Draft Grades – Kansas City Chiefs
I’m going to be looking at the fantasy repercussions of the 2013 Draft and giving out a few grades and rankings. The grades mostly focus on fantasy-relevant positions, but I’ll also be examining overall positional value and strategy. It goes without saying that there’s an informational gap between what the teams have at their disposal and what I have. On the other hand, the great thing about being an outsider is that the informational gap often runs the other direction as well.
No. 15 Kansas City Chiefs Grade: B-
Most are excited about Eric Fisher over Luke Joeckel, and the 2013 offseason might have deserved an A if the Chiefs had successfully dealt Branden Albert. You can now make the case that Kansas City will have one of the best offensive lines in the NFL – a situation in which Alex Smith flourished the last two seasons – or that Kansas City just used the No. 1 overall pick on a guy who’ll man right tackle.
The Chiefs used their second round pick to acquire Alex Smith, a player beloved by the advanced metrics. Considering the way some other quarterback-needy teams approached the position this offseason, getting a player with excellent forward-looking comps is a big win. (PFF even charted him as the 2012’s most accurate QB.)
One of the signature moments of the Scott Pioli era was drafting Javier Arenas ahead of Rob Gronkowski. (The Chiefs just traded Arenas for a player at a position that no longer exists in the NFL.) He then traded up to select Tony Moeaki two spots ahead of Jimmy Graham. The point in rehashing that brutal history – other than to celebrate John Dorsey’s arrival with my fellow Chiefs fans – is to point out the possibility of landing a mid-round star at the position.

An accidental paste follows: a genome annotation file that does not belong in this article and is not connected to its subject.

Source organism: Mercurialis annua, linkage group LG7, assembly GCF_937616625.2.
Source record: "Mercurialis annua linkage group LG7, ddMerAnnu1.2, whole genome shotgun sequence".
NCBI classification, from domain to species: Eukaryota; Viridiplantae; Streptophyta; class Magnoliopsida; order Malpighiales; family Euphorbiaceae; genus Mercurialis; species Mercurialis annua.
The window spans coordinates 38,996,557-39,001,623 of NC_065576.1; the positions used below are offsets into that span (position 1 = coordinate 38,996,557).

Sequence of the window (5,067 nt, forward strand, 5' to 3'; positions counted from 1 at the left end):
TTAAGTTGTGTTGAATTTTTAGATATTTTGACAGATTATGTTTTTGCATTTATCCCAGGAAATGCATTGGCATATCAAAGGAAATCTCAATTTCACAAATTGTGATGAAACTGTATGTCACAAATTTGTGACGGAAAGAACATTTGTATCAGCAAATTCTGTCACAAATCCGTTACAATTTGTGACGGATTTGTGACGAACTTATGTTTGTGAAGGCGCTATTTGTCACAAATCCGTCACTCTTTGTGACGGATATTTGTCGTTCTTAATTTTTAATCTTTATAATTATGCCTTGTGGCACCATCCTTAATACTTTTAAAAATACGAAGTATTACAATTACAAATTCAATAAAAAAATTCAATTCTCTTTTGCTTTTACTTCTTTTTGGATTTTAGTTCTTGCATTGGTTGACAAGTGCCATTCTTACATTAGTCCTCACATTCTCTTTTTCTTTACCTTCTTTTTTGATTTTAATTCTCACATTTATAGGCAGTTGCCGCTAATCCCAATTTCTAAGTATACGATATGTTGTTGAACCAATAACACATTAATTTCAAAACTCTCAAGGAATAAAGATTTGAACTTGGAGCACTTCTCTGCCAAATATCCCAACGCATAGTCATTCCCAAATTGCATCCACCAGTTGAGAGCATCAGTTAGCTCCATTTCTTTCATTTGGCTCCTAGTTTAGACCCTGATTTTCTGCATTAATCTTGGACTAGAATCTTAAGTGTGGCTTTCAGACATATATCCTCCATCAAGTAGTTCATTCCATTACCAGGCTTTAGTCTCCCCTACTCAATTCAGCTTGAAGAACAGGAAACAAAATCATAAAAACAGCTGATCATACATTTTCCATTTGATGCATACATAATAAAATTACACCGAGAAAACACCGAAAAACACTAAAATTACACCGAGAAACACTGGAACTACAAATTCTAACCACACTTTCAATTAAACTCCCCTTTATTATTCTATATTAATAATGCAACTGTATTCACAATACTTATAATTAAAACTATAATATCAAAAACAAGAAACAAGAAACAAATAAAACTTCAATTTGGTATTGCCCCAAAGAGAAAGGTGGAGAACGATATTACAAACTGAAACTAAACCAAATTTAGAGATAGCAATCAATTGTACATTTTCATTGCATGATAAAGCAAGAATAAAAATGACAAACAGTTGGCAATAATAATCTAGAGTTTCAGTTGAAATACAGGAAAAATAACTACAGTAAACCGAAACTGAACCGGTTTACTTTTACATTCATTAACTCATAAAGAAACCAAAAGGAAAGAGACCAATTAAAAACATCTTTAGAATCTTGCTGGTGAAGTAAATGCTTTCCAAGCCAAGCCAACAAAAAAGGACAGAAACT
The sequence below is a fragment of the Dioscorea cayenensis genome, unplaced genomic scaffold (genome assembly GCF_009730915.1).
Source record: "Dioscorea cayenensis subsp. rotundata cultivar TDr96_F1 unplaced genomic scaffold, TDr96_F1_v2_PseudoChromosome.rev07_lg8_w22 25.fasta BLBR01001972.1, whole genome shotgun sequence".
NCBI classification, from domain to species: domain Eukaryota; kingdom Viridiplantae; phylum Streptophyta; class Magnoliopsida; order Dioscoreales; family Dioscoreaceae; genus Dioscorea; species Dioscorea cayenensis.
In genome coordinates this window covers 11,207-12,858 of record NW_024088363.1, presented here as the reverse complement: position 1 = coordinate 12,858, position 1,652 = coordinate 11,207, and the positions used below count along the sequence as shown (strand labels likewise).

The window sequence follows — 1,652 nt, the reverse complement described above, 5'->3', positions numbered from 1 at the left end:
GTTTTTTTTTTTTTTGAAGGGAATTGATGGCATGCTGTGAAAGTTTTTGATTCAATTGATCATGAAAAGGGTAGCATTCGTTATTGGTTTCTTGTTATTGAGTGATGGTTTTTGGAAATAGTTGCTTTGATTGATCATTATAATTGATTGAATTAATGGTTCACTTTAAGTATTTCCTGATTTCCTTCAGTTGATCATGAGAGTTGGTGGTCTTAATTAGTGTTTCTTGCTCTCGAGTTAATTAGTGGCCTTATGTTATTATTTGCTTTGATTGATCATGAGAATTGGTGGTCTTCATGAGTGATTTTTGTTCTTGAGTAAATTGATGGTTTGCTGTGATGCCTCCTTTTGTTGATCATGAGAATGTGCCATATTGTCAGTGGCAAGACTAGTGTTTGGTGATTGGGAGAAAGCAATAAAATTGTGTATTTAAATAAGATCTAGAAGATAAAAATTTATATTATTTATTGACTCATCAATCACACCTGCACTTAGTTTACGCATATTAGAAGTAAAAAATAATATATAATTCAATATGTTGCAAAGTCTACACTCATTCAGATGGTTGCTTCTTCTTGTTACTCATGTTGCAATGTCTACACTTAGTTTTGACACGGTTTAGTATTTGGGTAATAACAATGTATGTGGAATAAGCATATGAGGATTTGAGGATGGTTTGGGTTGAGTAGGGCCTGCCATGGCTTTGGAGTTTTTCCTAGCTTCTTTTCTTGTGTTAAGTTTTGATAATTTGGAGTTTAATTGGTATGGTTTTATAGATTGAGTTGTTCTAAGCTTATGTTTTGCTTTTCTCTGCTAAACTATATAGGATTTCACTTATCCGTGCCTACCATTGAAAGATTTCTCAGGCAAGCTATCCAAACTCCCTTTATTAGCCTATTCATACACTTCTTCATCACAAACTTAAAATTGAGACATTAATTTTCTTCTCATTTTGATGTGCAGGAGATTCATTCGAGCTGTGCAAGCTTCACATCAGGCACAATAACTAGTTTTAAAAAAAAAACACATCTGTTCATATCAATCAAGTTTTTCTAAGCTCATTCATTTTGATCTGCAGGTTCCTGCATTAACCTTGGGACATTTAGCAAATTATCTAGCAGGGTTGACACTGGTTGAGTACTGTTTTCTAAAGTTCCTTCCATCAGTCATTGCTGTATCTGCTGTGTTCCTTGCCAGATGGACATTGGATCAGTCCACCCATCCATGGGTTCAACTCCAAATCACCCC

My pre-draft TE prep was questionable at best, but I think Matthew Freedman and Ryan Rouillard got it right in the RotoViz Composite Rookie TE Rankings when they put Travis Kelce at No. 2. In fact, Kelce’s size/speed profile combined with his ability to both block and catch has generated comparisons to Gronk himself. If not for his 2010 suspension, Kelce might have been in the conversation with Tyler Eifert to be the first TE off the board.
Knile Davis is also a Freedman favorite. The former Arkansas back has a ridiculous size/speed/strength combination and tore through SEC defenses in 2010. In a vacuum, I like Davis better than Johnathan Franklin, but the UCLA back seems like he would have been a better fit for Andy Reid’s offense.
Unfortunately, things began to unravel on Saturday. The Chiefs may have an above average starting lineup, but their depth is frightening. Kansas City drafted Devon Wylie in 2012 and recently signed Donnie Avery, both of whom are little more than desperation plays in the speed receiver role. If Jonathan Baldwin doesn’t win the job opposite Dwayne Bowe, it would be nice to think someone with potential is getting snaps in his stead. Kenny Stills would have been an excellent selection when they picked Sanders Commings. Ryan Swope would have been a great flier when they selected Eric Kush. The Chiefs then spent pick 204 on a fullback with Charles Johnson and Aaron Mellette still available. I belong to the Bruce Arians school when it comes to fullbacks, but even old school types probably think selecting Braden Wilson and then trading for Anthony Sherman was bizarre.
Regardless, don’t sleep on the Chiefs this season. Alex Smith is a fantasy sleeper behind a suddenly salty offensive line. Jamaal Charles should start making his 2,500 yards from scrimmage predictions now. The plot is thickening in the AFC West.